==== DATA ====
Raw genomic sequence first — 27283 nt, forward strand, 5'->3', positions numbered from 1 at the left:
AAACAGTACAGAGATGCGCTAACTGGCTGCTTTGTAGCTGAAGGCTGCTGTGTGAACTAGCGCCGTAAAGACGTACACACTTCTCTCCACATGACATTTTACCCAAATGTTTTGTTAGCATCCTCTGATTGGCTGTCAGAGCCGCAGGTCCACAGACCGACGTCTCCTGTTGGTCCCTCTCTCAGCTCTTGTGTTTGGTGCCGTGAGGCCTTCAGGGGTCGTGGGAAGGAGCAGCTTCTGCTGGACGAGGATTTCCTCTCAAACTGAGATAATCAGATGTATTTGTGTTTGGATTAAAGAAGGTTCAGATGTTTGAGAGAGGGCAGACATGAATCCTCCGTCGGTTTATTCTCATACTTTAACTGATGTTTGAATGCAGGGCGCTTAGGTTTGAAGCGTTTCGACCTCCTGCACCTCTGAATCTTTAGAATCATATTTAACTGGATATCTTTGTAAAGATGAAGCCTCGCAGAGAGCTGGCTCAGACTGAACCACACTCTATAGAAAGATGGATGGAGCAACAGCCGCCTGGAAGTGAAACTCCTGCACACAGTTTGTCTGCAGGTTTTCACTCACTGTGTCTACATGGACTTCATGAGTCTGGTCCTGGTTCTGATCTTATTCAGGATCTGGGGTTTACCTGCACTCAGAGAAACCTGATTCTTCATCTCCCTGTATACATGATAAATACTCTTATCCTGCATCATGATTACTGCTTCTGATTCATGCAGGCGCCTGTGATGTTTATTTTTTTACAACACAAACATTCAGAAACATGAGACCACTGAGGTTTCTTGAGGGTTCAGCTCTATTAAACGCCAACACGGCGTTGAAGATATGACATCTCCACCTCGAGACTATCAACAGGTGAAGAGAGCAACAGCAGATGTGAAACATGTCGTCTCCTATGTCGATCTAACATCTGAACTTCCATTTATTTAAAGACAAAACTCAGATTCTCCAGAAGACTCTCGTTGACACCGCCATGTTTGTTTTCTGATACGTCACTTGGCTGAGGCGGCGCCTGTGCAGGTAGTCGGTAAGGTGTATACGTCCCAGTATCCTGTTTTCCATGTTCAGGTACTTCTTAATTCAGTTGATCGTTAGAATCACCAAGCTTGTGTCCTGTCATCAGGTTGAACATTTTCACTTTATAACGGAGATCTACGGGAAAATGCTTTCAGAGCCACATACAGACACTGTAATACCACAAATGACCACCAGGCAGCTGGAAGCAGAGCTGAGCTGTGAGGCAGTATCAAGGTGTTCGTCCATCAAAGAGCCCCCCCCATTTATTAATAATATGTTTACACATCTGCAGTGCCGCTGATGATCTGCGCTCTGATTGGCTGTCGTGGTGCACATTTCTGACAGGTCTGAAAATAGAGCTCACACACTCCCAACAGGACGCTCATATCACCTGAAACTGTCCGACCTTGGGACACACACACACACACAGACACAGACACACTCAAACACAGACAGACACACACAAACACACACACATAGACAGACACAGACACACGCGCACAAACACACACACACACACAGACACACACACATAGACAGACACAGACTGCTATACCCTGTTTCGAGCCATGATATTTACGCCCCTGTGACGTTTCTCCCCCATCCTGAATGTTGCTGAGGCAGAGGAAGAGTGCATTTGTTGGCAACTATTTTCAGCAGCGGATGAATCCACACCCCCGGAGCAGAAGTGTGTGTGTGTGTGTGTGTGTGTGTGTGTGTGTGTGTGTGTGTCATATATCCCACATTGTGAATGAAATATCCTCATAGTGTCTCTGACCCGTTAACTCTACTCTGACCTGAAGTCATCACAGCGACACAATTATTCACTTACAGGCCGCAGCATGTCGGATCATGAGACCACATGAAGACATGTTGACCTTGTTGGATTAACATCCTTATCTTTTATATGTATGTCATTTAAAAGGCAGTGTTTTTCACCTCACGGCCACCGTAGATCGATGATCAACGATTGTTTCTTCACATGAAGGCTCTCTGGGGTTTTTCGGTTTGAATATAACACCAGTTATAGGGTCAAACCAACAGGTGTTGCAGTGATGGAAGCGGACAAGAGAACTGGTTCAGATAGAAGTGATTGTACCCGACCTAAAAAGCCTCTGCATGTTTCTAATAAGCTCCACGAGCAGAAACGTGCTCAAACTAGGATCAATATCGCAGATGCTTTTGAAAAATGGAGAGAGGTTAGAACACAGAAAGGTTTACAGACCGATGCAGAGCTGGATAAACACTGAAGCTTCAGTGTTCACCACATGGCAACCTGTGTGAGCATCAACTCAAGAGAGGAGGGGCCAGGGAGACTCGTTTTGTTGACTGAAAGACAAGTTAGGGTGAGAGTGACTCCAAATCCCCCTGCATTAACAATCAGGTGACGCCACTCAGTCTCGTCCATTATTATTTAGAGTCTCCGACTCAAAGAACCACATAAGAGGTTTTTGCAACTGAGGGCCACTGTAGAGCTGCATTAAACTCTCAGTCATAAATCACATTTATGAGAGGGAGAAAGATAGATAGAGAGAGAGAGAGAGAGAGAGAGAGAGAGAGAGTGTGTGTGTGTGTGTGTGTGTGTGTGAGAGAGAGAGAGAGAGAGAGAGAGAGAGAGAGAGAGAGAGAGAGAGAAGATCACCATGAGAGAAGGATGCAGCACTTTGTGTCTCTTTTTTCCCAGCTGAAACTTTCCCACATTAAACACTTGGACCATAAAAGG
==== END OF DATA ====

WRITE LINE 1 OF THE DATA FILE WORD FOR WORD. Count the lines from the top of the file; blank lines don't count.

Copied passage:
Raw genomic sequence first — 27283 nt, forward strand, 5'->3', positions numbered from 1 at the left: